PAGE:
Nels Clang, 85, a friend to many, passed away Tuesday, May 7, 2019 at North Platte Care Center.

Nels taught heating, ventilation and air conditioning at Mid Plains Community College for 33 years and also owned his own HVAC business in North Platte for many years.

He enjoyed music at all levels. He was a master luthier, building and repairing musical instruments for his family and others upon request.

Visitation will be Wednesday, May 15 from 1-7 p.m. with family receiving friends from 5-7 p.m. at Carpenter Memorial Chapel, which is in care of arrangements.

Services will be on Thursday, May 16 at 10 a.m. at Bethel Church.

Burial will follow at Ft. McPherson National Cemetery near Maxwell.

When his brother Freddie, 14, built a violin after studying a picture in a Sears catalogue, Nels, 12, learned to play it. The brothers were off and running as music performers.

There was no television in those days – the 1940s — so playing and singing was a major source of enjoyment after the chores were done.

Later their uncles Charlie and Frank Pettis, who were noted musicians in Custer County, bought he and Freddie a guitar. He and Freddie learned to play it too. Nels and his siblings learned to play by ear. Nels said his mother played some piano and his father played harmonica without any hands, an ability that Nels also mastered.

At age 14, Nels played violin at his first big gig, for the crowd at 8th grade graduation, when all the rural school 8th graders in Custer County received graduation certificates at the high school auditorium.

A couple years later, he and his brothers and sisters (The Clang Gang) played a neighborhood dance at the one-room schoolhouse near Milburn. A lifetime of music making and instrument making followed.

He was adept on the fiddle, harmonica and guitar and could handle a mandolin too. He made many guitars and violins by hand and repaired many more.

Over the years, Nels performed with the Harley Ellis Band, the Charlie Pettis Band and he helped Don Schauda and the Good Life Opry make some recordings in the 1960s. He played with the Butch Kilner Band of Sidney, which morphed into the Golden Classics, which played for 26 years at the North Platte Senior Center.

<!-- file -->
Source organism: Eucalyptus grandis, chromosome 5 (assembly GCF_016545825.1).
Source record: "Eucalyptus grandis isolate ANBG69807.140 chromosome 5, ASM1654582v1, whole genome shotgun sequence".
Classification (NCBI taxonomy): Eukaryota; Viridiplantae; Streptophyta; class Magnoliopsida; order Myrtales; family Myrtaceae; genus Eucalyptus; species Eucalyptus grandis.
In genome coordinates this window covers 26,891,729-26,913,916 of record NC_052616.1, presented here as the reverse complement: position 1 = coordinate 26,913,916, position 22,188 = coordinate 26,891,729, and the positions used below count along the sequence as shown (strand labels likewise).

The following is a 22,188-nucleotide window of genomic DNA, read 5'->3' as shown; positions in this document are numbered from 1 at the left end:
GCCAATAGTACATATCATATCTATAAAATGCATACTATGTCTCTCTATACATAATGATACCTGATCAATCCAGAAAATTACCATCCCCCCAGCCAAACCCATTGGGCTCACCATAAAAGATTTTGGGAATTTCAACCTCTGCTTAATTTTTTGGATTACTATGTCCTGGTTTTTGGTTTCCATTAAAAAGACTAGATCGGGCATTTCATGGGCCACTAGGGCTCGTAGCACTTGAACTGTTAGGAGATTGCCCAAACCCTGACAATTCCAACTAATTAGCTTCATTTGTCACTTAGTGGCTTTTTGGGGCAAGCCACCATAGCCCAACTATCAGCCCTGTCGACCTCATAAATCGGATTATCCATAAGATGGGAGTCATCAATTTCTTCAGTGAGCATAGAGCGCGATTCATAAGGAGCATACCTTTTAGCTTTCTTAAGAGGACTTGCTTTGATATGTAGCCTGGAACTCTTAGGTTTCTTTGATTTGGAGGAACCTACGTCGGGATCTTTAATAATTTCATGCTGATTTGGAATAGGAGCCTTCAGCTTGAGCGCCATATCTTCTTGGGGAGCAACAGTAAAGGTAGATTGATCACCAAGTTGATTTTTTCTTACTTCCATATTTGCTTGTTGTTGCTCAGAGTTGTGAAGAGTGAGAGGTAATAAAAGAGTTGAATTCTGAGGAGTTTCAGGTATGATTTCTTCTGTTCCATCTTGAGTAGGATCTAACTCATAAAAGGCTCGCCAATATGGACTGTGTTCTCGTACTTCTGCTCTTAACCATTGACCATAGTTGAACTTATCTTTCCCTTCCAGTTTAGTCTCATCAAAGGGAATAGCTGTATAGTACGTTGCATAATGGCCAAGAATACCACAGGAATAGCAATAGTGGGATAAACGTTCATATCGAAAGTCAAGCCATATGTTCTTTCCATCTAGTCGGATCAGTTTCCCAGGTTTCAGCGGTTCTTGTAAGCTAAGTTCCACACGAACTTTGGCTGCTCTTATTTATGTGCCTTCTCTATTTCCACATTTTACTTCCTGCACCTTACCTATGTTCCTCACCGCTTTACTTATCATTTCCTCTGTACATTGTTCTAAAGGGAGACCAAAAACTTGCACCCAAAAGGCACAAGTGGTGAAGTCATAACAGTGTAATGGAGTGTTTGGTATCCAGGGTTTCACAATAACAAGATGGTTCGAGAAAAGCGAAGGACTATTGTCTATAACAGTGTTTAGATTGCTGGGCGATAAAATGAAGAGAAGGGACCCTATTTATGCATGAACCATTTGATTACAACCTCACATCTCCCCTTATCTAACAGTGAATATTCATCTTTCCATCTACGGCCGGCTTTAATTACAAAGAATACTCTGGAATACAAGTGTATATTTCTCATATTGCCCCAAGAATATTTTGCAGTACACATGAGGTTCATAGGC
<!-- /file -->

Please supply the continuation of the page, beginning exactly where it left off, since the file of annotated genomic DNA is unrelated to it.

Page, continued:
His five sons became musicians too.

In 1976, Nels and his Uncle Charlie Pettis were chosen to represent Nebraska at the Smithsonian during the nation’s bicentennial celebration.

He loved bluegrass, playing with the Sandy Rivers Boys for 10 years, and band that he and his good friend Steve Barger started so their family members, including sons and grandsons, could play and share their love of music.

Nels was inducted into the Nebraska Country Music Hall of Fame in 2013.

He was known for humility, cheerfulness, work ethic and kindness to others.

He belonged to the old car club, re-building a late 1920s Dodge Brothers car. He enjoyed hunting and taught hunters safety courses. He was an active member of the Wesleyan Church and most recently Bethel Church.

Nels lived a full life and everything he did was geared towards family, his obituary said. He often helped people repair musical instruments and appliances, asking for next to nothing in return.

He was born Feb. 12, 1934 to Fred A. and Ellen (Pettis-Tyson) Clang at Broken Bow. He graduated in 1952 from Anselmo High School and served in the Army from 1954-56, according to his obituary.

He was united in marriage to Loretta Kieborz, May 29, 1960. To this union, their boys were born — Robert, Joe, Daniel, Ronald and James.

The family moved to North Platte in 1968.

He is survived by his sons, grandchildren, great grandchildren, two brothers and two sisters. A memorial has been established in his name. Online condolences may be shared at

Full the full obituary, click HERE

“He could fix most anything/ Especially harmonious strings/ He was serene and he showed it/ He was a prince, didn’t seem to know it/ He could make music all day long/ I bet he knew 2,000 songs. He was a gentleman, all the time/  And, Nels Clang was a friend of mine.”